Giving up an entire food group isn’t usually advisable unless there’s a specific medical reason to, but often that doesn’t stop people – especially when it comes to carbohydrates. Carbs seem to have acquired a bad reputation for making you put on weight, but in reality they’re vital for giving your body the energy it needs.
Frida Harju-Westman, in-house nutritionist at health app Lifesum, always advises to aim for a balanced diet. “Incorporating complex carbohydrates can improve your endurance and alertness,” she explains, noting that complex [most wholewheat carbs] are much more preferable to refined and simple carbs [most white carbohydrates].
If, for whatever reason, you decide to cut carbohydrates from your diet, here’s what you can expect might happen to your body:
1. You could lose weight
And most of it comes down to water weight. “Diets high in sodium and insulin-promoters, like refined carbs, force the body to store more water inside and in-between cells than the body needs,” Frida explains. “This retained water can amount to 10-20 pounds, depending on your diet. When you cut carbs, the body will rid itself of this water, resulting in weight loss.”
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2. But you could also gain weight
Losing water weight is a short-term solution, Frida says, because the weight will eventually get added back on. “It’s common for those who cut carbs to replace their starches with high-fat foods such as nuts, avocados, and cheese. There’s nothing wrong with high-fat foods, and they are essential to your diet,” the nutritionist explains. “Keep in mind, though, that fats are more calorie dense than carbs and so they need to be eaten in moderation.”
3. You might experience constipation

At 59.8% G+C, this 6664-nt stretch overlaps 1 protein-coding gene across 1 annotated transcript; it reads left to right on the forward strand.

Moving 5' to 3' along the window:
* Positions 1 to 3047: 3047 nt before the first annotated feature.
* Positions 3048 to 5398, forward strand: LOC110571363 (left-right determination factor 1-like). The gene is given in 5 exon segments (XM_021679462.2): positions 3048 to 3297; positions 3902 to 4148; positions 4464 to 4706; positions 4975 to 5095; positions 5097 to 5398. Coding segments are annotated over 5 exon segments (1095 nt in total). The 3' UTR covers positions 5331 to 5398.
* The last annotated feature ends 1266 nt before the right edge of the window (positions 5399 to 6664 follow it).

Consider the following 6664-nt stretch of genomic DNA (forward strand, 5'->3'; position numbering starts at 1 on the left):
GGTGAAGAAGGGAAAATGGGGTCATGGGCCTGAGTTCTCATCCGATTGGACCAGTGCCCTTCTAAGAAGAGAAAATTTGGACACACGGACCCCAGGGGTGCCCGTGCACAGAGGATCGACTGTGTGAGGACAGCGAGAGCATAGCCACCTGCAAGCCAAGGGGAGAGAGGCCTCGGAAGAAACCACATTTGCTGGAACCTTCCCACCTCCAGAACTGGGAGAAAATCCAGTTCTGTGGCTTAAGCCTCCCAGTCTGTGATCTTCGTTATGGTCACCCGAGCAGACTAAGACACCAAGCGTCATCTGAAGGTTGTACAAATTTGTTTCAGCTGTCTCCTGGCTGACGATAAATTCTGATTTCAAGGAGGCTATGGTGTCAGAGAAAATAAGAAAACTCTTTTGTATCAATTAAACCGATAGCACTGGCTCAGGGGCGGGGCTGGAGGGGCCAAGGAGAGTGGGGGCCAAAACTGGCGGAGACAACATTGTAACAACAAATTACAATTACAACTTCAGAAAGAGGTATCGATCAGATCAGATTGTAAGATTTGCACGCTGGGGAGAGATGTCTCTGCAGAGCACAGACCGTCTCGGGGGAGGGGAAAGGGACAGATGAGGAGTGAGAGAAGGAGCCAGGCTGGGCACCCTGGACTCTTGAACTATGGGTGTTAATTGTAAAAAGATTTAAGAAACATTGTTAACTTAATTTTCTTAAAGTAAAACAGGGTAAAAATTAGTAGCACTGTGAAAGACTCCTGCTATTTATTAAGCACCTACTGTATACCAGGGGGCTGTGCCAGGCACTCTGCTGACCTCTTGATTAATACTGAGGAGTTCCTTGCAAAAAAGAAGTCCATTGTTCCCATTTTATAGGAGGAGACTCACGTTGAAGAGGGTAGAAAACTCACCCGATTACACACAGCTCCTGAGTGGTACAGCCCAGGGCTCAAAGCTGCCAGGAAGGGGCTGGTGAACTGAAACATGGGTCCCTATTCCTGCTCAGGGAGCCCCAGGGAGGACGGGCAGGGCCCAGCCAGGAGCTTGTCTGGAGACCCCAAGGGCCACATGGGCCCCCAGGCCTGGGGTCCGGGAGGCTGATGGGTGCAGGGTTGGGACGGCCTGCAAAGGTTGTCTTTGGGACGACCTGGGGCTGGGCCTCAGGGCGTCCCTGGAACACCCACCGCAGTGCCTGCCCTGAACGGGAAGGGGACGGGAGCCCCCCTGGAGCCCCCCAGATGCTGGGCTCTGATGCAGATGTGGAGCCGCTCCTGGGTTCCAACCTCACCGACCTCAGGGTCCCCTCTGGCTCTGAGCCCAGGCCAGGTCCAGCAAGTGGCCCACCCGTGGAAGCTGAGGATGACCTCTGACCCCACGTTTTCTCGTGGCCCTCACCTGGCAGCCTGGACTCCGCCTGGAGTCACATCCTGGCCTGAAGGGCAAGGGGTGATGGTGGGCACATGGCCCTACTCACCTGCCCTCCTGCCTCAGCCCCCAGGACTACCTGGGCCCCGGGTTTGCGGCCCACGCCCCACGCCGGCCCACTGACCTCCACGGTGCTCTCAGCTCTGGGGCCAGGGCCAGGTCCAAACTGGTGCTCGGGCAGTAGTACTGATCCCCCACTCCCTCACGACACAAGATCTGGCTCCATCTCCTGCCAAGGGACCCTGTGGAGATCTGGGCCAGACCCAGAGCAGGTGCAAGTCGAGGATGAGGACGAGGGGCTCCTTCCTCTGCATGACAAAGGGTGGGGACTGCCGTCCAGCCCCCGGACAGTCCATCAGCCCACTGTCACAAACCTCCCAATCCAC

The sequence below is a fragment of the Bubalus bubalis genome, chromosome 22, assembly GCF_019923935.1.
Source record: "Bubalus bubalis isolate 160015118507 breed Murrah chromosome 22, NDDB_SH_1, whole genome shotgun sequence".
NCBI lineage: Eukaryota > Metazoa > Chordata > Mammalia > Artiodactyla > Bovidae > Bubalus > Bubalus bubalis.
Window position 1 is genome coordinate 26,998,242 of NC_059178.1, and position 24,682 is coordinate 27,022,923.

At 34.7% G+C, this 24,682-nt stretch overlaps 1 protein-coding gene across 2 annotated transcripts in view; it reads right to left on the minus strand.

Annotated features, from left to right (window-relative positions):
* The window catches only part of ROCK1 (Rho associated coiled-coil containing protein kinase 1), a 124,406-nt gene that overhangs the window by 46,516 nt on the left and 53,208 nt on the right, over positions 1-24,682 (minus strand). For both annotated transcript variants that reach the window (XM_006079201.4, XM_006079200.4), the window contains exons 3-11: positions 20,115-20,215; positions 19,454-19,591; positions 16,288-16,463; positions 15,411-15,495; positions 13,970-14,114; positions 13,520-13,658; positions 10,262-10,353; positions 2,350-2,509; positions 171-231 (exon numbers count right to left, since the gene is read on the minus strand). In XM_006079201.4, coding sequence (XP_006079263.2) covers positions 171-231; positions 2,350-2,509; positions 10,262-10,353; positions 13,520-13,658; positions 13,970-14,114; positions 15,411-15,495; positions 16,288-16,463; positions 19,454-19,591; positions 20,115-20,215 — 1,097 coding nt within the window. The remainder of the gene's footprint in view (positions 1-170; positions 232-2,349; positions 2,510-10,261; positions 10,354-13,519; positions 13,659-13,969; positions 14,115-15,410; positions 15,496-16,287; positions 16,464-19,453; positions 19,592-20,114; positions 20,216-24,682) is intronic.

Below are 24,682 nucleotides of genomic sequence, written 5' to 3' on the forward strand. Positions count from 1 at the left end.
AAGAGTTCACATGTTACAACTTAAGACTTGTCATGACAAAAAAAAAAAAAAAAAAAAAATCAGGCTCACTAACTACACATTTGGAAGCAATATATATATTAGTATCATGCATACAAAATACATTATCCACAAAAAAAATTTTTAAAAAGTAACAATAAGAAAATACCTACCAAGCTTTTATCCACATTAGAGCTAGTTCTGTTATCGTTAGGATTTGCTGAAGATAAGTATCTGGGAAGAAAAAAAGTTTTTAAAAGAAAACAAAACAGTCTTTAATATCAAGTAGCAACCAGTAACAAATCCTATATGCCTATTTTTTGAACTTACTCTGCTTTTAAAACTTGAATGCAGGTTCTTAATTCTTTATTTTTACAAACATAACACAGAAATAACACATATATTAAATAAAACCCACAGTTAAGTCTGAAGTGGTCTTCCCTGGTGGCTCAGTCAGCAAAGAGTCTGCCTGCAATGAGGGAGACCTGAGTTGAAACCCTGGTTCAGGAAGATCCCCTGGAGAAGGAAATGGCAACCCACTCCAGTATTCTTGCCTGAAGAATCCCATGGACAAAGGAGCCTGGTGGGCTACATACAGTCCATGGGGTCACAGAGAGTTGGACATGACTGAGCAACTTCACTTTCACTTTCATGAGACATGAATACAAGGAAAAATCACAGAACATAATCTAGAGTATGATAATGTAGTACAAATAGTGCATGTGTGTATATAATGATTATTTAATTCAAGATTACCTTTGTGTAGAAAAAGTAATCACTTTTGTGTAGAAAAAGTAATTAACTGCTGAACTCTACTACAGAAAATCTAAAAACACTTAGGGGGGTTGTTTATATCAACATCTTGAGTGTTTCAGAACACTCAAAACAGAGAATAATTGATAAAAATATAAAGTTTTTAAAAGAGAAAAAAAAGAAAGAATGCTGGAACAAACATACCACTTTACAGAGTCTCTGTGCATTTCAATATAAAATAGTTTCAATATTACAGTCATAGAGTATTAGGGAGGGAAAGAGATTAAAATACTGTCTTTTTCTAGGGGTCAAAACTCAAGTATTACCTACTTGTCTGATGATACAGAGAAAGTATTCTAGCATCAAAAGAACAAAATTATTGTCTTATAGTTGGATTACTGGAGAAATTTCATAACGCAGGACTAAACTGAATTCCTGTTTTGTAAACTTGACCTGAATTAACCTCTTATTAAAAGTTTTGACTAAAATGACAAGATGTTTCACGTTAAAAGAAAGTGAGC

To ensure the body receives all the nutrients it needs, a low-carb diet often means increasing the amount of protein and fats you eat, while reducing your fibre intake. “This could result in constipation,” Frida says, adding: “Ensure you’re eating a balanced diet that does not result in this kind of discomfort.”
4. You might feel more tired than usual
“Your body stores carbs in the form of glycogen, which is easily absorbed in the bloodstream and is your brain’s energy source,” the nutritionist explains. “That means, when you run out of carbs, your mind will need some time to adjust and you will feel tired as well as experiencing physical fatigue.” Frida adds: “As explained before, it will be important to incorporate high-fat foods in moderation to help the body produce fuel from healthy fats rather than sugary carbs. If you are an athlete practicing high-intensity exercise, cutting carbs can take a toll on your endurance, so high-fat foods and protein will be even more important.”
5. Your might get bad breath
Not the most pleasant of side effects, but it is one that’s quite common. Frida explains: “As you cut carbs out of your diet, and the body is ridding itself of the excess water weight, it is common to experience a case of dry mouth.”
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But that’s not the only reason you might get bad breath on a carb-free diet. “When you cut carbs, your body enters a state called ketosis, which is when your body starts to burn fat for fuel instead of carbs,” says the expert. “In addition to being released throughout the body, ketosis is released through your breath and can result in a fruity smell or, in extreme cases, the smell of nail polish remover.”